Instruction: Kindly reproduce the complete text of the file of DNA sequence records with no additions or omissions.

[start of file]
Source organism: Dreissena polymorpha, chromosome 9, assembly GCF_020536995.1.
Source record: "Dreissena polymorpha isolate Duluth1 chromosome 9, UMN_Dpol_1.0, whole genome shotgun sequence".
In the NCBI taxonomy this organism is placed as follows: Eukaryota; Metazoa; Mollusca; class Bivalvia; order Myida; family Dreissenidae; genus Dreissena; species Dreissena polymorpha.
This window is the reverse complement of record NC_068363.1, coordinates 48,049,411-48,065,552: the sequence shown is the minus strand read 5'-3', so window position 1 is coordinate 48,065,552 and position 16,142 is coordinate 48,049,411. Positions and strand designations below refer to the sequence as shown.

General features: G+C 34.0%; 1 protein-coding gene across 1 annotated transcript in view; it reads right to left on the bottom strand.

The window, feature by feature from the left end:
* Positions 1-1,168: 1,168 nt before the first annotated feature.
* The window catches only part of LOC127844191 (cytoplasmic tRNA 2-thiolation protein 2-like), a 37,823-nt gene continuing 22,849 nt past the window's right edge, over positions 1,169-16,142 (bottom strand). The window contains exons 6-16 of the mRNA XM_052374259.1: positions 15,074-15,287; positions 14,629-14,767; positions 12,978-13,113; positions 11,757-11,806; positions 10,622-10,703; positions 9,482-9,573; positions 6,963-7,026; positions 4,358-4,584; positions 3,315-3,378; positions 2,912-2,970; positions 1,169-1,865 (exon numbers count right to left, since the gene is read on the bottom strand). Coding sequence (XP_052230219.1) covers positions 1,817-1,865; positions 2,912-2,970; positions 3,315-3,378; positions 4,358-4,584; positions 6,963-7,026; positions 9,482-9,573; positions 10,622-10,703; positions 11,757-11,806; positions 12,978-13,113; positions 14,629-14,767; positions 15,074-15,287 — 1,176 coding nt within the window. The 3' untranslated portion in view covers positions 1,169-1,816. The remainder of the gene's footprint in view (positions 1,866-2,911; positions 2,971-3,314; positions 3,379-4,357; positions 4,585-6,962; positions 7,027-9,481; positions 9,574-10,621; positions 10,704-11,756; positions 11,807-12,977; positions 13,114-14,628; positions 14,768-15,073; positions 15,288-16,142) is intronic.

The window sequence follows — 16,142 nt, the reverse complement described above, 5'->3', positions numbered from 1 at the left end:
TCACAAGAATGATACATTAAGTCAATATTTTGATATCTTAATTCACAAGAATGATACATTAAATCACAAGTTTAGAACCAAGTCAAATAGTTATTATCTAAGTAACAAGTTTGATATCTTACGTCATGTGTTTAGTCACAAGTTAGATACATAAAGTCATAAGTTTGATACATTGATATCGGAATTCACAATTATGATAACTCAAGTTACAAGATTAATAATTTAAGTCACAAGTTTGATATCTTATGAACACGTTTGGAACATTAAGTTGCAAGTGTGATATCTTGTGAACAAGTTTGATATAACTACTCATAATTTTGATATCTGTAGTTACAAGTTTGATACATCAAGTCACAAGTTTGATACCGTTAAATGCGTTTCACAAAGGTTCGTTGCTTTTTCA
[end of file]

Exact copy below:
Source organism: Dreissena polymorpha, chromosome 9, assembly GCF_020536995.1.
Source record: "Dreissena polymorpha isolate Duluth1 chromosome 9, UMN_Dpol_1.0, whole genome shotgun sequence".
In the NCBI taxonomy this organism is placed as follows: Eukaryota; Metazoa; Mollusca; class Bivalvia; order Myida; family Dreissenidae; genus Dreissena; species Dreissena polymorpha.
This window is the reverse complement of record NC_068363.1, coordinates 48,049,411-48,065,552: the sequence shown is the minus strand read 5'-3', so window position 1 is coordinate 48,065,552 and position 16,142 is coordinate 48,049,411. Positions and strand designations below refer to the sequence as shown.

General features: G+C 34.0%; 1 protein-coding gene across 1 annotated transcript in view; it reads right to left on the bottom strand.

The window, feature by feature from the left end:
* Positions 1-1,168: 1,168 nt before the first annotated feature.
* The window catches only part of LOC127844191 (cytoplasmic tRNA 2-thiolation protein 2-like), a 37,823-nt gene continuing 22,849 nt past the window's right edge, over positions 1,169-16,142 (bottom strand). The window contains exons 6-16 of the mRNA XM_052374259.1: positions 15,074-15,287; positions 14,629-14,767; positions 12,978-13,113; positions 11,757-11,806; positions 10,622-10,703; positions 9,482-9,573; positions 6,963-7,026; positions 4,358-4,584; positions 3,315-3,378; positions 2,912-2,970; positions 1,169-1,865 (exon numbers count right to left, since the gene is read on the bottom strand). Coding sequence (XP_052230219.1) covers positions 1,817-1,865; positions 2,912-2,970; positions 3,315-3,378; positions 4,358-4,584; positions 6,963-7,026; positions 9,482-9,573; positions 10,622-10,703; positions 11,757-11,806; positions 12,978-13,113; positions 14,629-14,767; positions 15,074-15,287 — 1,176 coding nt within the window. The 3' untranslated portion in view covers positions 1,169-1,816. The remainder of the gene's footprint in view (positions 1,866-2,911; positions 2,971-3,314; positions 3,379-4,357; positions 4,585-6,962; positions 7,027-9,481; positions 9,574-10,621; positions 10,704-11,756; positions 11,807-12,977; positions 13,114-14,628; positions 14,768-15,073; positions 15,288-16,142) is intronic.

The window sequence follows — 16,142 nt, the reverse complement described above, 5'->3', positions numbered from 1 at the left end:
TCACAAGAATGATACATTAAGTCAATATTTTGATATCTTAATTCACAAGAATGATACATTAAATCACAAGTTTAGAACCAAGTCAAATAGTTATTATCTAAGTAACAAGTTTGATATCTTACGTCATGTGTTTAGTCACAAGTTAGATACATAAAGTCATAAGTTTGATACATTGATATCGGAATTCACAATTATGATAACTCAAGTTACAAGATTAATAATTTAAGTCACAAGTTTGATATCTTATGAACACGTTTGGAACATTAAGTTGCAAGTGTGATATCTTGTGAACAAGTTTGATATAACTACTCATAATTTTGATATCTGTAGTTACAAGTTTGATACATCAAGTCACAAGTTTGATACCGTTAAATGCGTTTCACAAAGGTTCGTTGCTTTTTCA